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Synthesis and application of fluorous-tagged phosphonium salts

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posted on 15.12.2014, 10:35 by Kathleen Margaret Weber
This thesis details the synthesis of a range of fluorous-tagged phosphonium salts in order to investigate their applications as phase transfer catalysts (PTC). Fluorous-tagged phosphonium salts have been prepared by the quatemisation of the fluorous tertiary phosphines, P(CH2CH2C6Fi3)3, P-CeHiCeFn and P-CerCrCfkCgFn, with benzyl bromide (BnBr), butyl bromide (BuBr), lH,lH,2H,2H-perfluorooctyl triflate (C6F13CH2CH20S02CF3) and butyl triflate (n-C4H9OSOCF3) in clean and high yielding reactions. All of the fluorous phosphonium salts were evaluated in potassium picrate extraction experiments in order to define their abilities to transfer picrate from an aqueous phase into an organic phase (benzotrifluoride). All of the salts showed good extraction of the picrate anion into the organic phase (68-100%) demonstrating their potential for phase transfer catalysis. The fluorous-tagged phosphonium salts were tested in a model halide exchange reaction under phase transfer conditions. Both liquid-liquid and solid-liquid systems were tested, but the phosphonium salts performed better under liquid-liquid conditions. Recovery of the fluorous-tagged salts for subsequent reactions was attempted using fluorous reverse phase silica gel (FRPSG). Limited success was achieved due to the decomposition of the aromatic phosphonium salts during the phase transfer catalysed reaction. The stability of the 1st generation of aromatic phosphonium salts was therefore examined under liquid-liquid (BTF/water) and solid-liquid (KI/BTF) phase transfer conditions. It was determined that the decomposition gave mainly the phosphine oxide and the stability of the phosphonium salts, that contained fluorous ponytails directly attached to the aromatic ring, was restricted under these conditions. A series of 2nd generation salts containing the P-CeFUCFbCICgFn unit were synthesised and showed good preliminary stability results under liquid-liquid phase transfer conditions.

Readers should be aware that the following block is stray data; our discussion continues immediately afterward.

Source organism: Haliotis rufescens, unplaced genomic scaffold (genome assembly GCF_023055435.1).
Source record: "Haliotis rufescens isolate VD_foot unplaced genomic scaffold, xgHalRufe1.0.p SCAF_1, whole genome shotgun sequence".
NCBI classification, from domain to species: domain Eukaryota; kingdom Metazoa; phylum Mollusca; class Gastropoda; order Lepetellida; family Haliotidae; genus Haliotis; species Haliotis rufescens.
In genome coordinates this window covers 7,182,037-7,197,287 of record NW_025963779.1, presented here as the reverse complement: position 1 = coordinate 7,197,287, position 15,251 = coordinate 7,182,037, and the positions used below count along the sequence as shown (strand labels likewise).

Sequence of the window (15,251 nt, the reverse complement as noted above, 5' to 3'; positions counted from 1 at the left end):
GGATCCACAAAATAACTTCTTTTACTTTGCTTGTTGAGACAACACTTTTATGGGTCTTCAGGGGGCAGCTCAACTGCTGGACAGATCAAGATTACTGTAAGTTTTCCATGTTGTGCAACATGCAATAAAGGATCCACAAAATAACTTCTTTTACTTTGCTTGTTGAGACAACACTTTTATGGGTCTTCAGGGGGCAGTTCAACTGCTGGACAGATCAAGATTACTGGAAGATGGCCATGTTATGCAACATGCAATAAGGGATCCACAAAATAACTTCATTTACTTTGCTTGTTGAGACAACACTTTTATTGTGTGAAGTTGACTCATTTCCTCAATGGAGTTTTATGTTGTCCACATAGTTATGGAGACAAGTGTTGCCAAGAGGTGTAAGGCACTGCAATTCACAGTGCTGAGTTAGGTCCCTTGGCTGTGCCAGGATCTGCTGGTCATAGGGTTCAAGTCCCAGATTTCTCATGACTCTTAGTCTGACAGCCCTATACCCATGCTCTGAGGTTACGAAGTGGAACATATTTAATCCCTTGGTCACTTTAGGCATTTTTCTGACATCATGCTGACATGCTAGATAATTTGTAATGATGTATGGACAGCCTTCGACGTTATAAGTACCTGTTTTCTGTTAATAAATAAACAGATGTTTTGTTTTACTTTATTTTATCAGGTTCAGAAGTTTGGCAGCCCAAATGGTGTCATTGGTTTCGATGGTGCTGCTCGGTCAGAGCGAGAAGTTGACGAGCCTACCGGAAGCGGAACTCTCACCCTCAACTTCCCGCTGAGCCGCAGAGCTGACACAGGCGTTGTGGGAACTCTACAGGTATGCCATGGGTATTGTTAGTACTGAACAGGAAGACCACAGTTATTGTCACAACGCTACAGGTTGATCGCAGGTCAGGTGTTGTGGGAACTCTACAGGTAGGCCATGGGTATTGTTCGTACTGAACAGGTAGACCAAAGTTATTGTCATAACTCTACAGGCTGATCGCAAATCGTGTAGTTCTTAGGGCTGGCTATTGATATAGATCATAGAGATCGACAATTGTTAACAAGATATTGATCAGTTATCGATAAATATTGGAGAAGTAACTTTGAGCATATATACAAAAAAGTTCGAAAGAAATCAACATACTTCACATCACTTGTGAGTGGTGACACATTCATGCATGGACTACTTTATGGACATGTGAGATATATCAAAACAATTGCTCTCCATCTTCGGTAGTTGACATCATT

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University of Leicester

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